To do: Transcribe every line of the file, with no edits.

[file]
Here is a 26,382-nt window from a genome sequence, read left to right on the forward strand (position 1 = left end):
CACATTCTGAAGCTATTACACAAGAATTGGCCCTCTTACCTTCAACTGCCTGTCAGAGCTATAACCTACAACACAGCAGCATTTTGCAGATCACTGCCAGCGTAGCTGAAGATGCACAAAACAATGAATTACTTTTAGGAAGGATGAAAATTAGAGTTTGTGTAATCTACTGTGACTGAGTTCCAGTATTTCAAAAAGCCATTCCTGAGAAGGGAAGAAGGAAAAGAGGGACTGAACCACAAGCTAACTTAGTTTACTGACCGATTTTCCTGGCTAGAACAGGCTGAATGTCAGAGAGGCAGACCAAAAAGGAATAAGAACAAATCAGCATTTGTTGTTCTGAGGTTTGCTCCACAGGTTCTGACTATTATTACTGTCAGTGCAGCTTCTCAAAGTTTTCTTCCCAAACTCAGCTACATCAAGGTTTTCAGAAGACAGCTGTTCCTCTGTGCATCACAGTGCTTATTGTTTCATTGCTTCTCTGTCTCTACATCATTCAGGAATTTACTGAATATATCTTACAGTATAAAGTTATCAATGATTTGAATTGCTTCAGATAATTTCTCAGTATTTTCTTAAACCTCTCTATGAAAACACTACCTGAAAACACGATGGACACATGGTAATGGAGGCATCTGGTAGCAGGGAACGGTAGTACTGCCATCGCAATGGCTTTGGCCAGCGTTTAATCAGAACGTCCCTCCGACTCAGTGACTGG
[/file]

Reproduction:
Here is a 26,382-nt window from a genome sequence, read left to right on the forward strand (position 1 = left end):
CACATTCTGAAGCTATTACACAAGAATTGGCCCTCTTACCTTCAACTGCCTGTCAGAGCTATAACCTACAACACAGCAGCATTTTGCAGATCACTGCCAGCGTAGCTGAAGATGCACAAAACAATGAATTACTTTTAGGAAGGATGAAAATTAGAGTTTGTGTAATCTACTGTGACTGAGTTCCAGTATTTCAAAAAGCCATTCCTGAGAAGGGAAGAAGGAAAAGAGGGACTGAACCACAAGCTAACTTAGTTTACTGACCGATTTTCCTGGCTAGAACAGGCTGAATGTCAGAGAGGCAGACCAAAAAGGAATAAGAACAAATCAGCATTTGTTGTTCTGAGGTTTGCTCCACAGGTTCTGACTATTATTACTGTCAGTGCAGCTTCTCAAAGTTTTCTTCCCAAACTCAGCTACATCAAGGTTTTCAGAAGACAGCTGTTCCTCTGTGCATCACAGTGCTTATTGTTTCATTGCTTCTCTGTCTCTACATCATTCAGGAATTTACTGAATATATCTTACAGTATAAAGTTATCAATGATTTGAATTGCTTCAGATAATTTCTCAGTATTTTCTTAAACCTCTCTATGAAAACACTACCTGAAAACACGATGGACACATGGTAATGGAGGCATCTGGTAGCAGGGAACGGTAGTACTGCCATCGCAATGGCTTTGGCCAGCGTTTAATCAGAACGTCCCTCCGACTCAGTGACTGG